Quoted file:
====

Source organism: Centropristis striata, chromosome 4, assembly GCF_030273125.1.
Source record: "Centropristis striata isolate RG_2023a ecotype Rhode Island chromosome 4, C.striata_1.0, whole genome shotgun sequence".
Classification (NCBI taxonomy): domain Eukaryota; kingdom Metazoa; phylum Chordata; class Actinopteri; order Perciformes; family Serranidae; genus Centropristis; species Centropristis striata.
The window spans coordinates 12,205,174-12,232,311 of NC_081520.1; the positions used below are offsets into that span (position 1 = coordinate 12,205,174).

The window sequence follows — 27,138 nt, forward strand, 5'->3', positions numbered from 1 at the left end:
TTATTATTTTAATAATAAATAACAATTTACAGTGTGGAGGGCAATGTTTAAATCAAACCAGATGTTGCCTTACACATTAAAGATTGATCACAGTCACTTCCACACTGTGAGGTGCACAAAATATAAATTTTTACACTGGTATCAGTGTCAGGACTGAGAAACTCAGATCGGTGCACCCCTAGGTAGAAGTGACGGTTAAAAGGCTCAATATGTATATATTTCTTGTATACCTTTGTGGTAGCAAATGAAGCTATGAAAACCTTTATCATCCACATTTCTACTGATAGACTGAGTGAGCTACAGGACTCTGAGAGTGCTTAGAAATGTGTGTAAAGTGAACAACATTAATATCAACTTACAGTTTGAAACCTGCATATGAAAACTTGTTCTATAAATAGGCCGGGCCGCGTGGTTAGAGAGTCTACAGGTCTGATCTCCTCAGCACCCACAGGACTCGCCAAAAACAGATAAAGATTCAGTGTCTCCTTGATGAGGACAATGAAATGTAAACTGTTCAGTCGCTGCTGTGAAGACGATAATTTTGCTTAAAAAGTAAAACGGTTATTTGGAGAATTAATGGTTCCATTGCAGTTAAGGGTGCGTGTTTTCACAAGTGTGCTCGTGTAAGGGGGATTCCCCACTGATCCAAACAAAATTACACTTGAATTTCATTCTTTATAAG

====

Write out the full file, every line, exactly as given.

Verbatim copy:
Source organism: Centropristis striata, chromosome 4, assembly GCF_030273125.1.
Source record: "Centropristis striata isolate RG_2023a ecotype Rhode Island chromosome 4, C.striata_1.0, whole genome shotgun sequence".
Classification (NCBI taxonomy): domain Eukaryota; kingdom Metazoa; phylum Chordata; class Actinopteri; order Perciformes; family Serranidae; genus Centropristis; species Centropristis striata.
The window spans coordinates 12,205,174-12,232,311 of NC_081520.1; the positions used below are offsets into that span (position 1 = coordinate 12,205,174).

The window sequence follows — 27,138 nt, forward strand, 5'->3', positions numbered from 1 at the left end:
TTATTATTTTAATAATAAATAACAATTTACAGTGTGGAGGGCAATGTTTAAATCAAACCAGATGTTGCCTTACACATTAAAGATTGATCACAGTCACTTCCACACTGTGAGGTGCACAAAATATAAATTTTTACACTGGTATCAGTGTCAGGACTGAGAAACTCAGATCGGTGCACCCCTAGGTAGAAGTGACGGTTAAAAGGCTCAATATGTATATATTTCTTGTATACCTTTGTGGTAGCAAATGAAGCTATGAAAACCTTTATCATCCACATTTCTACTGATAGACTGAGTGAGCTACAGGACTCTGAGAGTGCTTAGAAATGTGTGTAAAGTGAACAACATTAATATCAACTTACAGTTTGAAACCTGCATATGAAAACTTGTTCTATAAATAGGCCGGGCCGCGTGGTTAGAGAGTCTACAGGTCTGATCTCCTCAGCACCCACAGGACTCGCCAAAAACAGATAAAGATTCAGTGTCTCCTTGATGAGGACAATGAAATGTAAACTGTTCAGTCGCTGCTGTGAAGACGATAATTTTGCTTAAAAAGTAAAACGGTTATTTGGAGAATTAATGGTTCCATTGCAGTTAAGGGTGCGTGTTTTCACAAGTGTGCTCGTGTAAGGGGGATTCCCCACTGATCCAAACAAAATTACACTTGAATTTCATTCTTTATAAG